Pennsylvania’s new budget for 2022-23 includes several business tax changes, including lower taxes for corporations.
The new budget cuts the corporate net income tax from 9.99% to 8.99% as of Jan. 1, 2023, and then gradually reduces (0.5%) it each year in phases until 2031, when it reaches 4.99%.
Pennsylvania’s corporate net income tax rate is currently the second highest in the nation, behind only New Jersey at 11.5%, according to the Tax Foundation. The 2031 rate will make Pennsylvania’s corporate net income tax the sixth lowest, according to the Pennsylvania Chamber of Business and Industry (PCBI).
Other business tax changes that start Jan. 1 include:
Market Sourcing for Sales of Certain Intangibles
Examples of sales of intangible property include receipts from patents, royalties, franchise agreements, sale or exchange of securities, and interest in connection with loans. Under current law, receipts from the sale of such property are not apportioned based upon where the purchaser receives or uses the property. The new rules will align the apportionment rules governing sales of intangible property with the sales of tangible personal property, real property and services to be consistent with market sourcing, meaning where the purchaser paying for the sale or using the property is located.
Economic Nexus for Corporations with $500,000 or More in Pennsylvania Sales
The budget codifies a 2019 bulletin requiring out-of-state corporations with $500,000 or more of Pennsylvania sales to file corporate tax reports in Pennsylvania.
Conforms with the Federal 179 Expense Deductions for S Corps and Partnerships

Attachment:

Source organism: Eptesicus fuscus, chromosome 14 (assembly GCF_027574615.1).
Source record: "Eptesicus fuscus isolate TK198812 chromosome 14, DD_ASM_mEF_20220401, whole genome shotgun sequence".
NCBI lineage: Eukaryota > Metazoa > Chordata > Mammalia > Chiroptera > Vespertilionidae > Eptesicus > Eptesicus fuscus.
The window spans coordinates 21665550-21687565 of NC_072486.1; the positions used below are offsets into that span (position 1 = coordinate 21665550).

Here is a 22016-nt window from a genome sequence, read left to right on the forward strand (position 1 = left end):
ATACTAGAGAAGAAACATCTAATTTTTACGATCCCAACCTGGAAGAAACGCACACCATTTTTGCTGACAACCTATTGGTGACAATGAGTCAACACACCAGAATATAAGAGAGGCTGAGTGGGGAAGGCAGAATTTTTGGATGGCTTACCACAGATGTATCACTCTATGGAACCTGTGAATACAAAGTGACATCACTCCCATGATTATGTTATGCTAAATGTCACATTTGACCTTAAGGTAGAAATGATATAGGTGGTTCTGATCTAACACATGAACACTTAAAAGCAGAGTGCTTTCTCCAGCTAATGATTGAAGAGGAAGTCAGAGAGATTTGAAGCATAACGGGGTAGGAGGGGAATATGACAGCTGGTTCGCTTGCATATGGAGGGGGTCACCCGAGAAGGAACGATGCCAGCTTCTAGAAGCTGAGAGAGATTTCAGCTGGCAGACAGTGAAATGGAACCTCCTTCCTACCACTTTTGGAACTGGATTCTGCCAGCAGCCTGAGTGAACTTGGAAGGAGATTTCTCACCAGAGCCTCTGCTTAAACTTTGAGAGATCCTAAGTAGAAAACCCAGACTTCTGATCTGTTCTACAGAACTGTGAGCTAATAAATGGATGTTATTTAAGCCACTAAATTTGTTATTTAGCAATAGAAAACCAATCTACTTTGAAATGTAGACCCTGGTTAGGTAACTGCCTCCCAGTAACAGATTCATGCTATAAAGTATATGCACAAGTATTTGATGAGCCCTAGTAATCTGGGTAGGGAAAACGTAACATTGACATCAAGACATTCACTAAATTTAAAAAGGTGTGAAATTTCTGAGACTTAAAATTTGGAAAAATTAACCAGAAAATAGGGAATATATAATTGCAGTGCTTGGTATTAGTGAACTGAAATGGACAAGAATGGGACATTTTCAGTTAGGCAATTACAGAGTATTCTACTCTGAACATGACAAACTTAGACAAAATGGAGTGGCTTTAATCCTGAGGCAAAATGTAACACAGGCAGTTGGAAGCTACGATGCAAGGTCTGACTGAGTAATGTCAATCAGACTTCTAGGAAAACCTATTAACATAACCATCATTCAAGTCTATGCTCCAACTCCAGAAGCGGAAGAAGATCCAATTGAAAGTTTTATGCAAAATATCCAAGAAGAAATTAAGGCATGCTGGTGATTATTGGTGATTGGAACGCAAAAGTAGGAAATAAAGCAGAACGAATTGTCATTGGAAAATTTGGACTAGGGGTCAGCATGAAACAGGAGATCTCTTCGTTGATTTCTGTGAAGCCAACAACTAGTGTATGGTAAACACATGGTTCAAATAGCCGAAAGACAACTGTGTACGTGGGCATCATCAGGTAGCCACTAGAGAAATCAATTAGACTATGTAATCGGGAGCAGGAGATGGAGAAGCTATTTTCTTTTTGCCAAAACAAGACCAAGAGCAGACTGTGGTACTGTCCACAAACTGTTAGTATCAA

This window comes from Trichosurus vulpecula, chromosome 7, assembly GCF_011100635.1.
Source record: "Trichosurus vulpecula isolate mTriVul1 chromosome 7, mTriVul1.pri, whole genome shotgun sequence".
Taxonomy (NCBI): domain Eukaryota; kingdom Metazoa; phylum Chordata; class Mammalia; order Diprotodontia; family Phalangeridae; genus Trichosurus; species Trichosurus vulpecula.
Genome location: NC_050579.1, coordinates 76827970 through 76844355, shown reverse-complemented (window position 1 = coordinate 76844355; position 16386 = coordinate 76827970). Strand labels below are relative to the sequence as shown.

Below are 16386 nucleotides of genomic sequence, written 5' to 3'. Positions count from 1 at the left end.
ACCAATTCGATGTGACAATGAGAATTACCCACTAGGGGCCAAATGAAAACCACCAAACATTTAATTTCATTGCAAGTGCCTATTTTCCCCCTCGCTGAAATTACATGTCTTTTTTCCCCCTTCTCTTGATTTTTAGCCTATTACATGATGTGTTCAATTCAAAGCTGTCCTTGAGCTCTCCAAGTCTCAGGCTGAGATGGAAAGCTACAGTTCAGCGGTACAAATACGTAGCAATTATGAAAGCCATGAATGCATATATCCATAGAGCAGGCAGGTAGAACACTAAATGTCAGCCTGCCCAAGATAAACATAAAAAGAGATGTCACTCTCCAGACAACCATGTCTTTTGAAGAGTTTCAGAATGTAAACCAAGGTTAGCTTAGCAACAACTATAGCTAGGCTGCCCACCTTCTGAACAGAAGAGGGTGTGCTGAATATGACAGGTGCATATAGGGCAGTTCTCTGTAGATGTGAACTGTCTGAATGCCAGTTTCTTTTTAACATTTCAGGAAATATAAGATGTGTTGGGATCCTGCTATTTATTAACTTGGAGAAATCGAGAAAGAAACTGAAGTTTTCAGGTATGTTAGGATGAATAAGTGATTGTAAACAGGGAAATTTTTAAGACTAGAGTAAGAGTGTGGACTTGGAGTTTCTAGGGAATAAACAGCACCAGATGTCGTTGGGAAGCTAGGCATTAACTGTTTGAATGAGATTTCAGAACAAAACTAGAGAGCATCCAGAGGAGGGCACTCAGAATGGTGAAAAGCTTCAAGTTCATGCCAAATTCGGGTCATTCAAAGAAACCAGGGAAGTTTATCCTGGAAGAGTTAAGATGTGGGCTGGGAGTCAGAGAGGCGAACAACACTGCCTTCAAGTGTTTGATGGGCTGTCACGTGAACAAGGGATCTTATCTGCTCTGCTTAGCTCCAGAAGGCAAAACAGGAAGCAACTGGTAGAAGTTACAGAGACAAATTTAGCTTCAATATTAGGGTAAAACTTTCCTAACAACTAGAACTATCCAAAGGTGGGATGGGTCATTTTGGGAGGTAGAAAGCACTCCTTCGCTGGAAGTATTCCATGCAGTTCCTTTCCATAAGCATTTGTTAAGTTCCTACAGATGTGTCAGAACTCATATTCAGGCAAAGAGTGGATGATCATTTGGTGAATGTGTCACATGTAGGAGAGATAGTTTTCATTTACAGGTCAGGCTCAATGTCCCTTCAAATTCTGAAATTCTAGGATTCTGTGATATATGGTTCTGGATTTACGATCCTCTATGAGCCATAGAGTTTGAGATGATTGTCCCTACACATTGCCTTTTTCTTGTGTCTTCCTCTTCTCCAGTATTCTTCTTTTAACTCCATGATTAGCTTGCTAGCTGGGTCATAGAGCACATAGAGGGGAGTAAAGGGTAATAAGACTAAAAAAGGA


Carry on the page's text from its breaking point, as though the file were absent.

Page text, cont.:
The budget increases the limit from $25,000 to match the federal limit – currently $1,080,000 for 2022 – on Section 179 property that may be treated as a deductible expense for S Corps and partnerships. There are no changes to the C Corporation rules and regulations.
Conforms with the Federal 1031 Like-Kind Exchanges for S Corps and Partnerships
The budget conforms state 1031 Like-Kind Exchange rules for S Corps and partnerships to the federal rules. This will allow state income tax on the gain from real property to be deferred if the proceeds are re-invested in similar property as part of a qualifying like-kind exchange.
SALT Deduction CAP Workaround
A so-called workaround to the $10,000 cap on the federal deduction for state and local taxes (or SALT) was not included in the final budget so there will not be a Pennsylvania pass-through entity tax for the foreseeable future.
Tax Credit Programs
The new state budget also increased funding for the following business tax credits:
- Research and Development Tax Credit: Increases the annual cap by $5 million (from $55 million to $60 million).
- Film Production Tax Credit: Increases the annual cap by $30 million (from $70 million to $100 million).
- Entertainment Economic Enhancement Program Tax Credit: Increases the annual cap by $16 million (from $8 million to $24 million).
- Waterfront Development Tax Credit: Increases the annual cap by $3.5 million (from $1.5 million to $5 million).
Individual Tax Changes
The new Pennsylvania budget also enacted some individual tax changes including:
- The creation a state child care tax credit equal to 30 percent of the federal child and dependent care credit.
- A one-time 70 percent property tax rebate for income-eligible senior citizens or permanently disabled individuals 18 years or older.
- Additional funding for Pennsylvania’s Educational Improvement Tax Credit program that provides tax credits towards private school tuition. Both businesses and individuals can benefit from these tax credits.
While these tax changes don’t start until Jan. 1, now is a good time to start discussing with your CPA how you can best take advantage of them for your business. Please contact us if you’re interested in scheduling a tax planning consultation.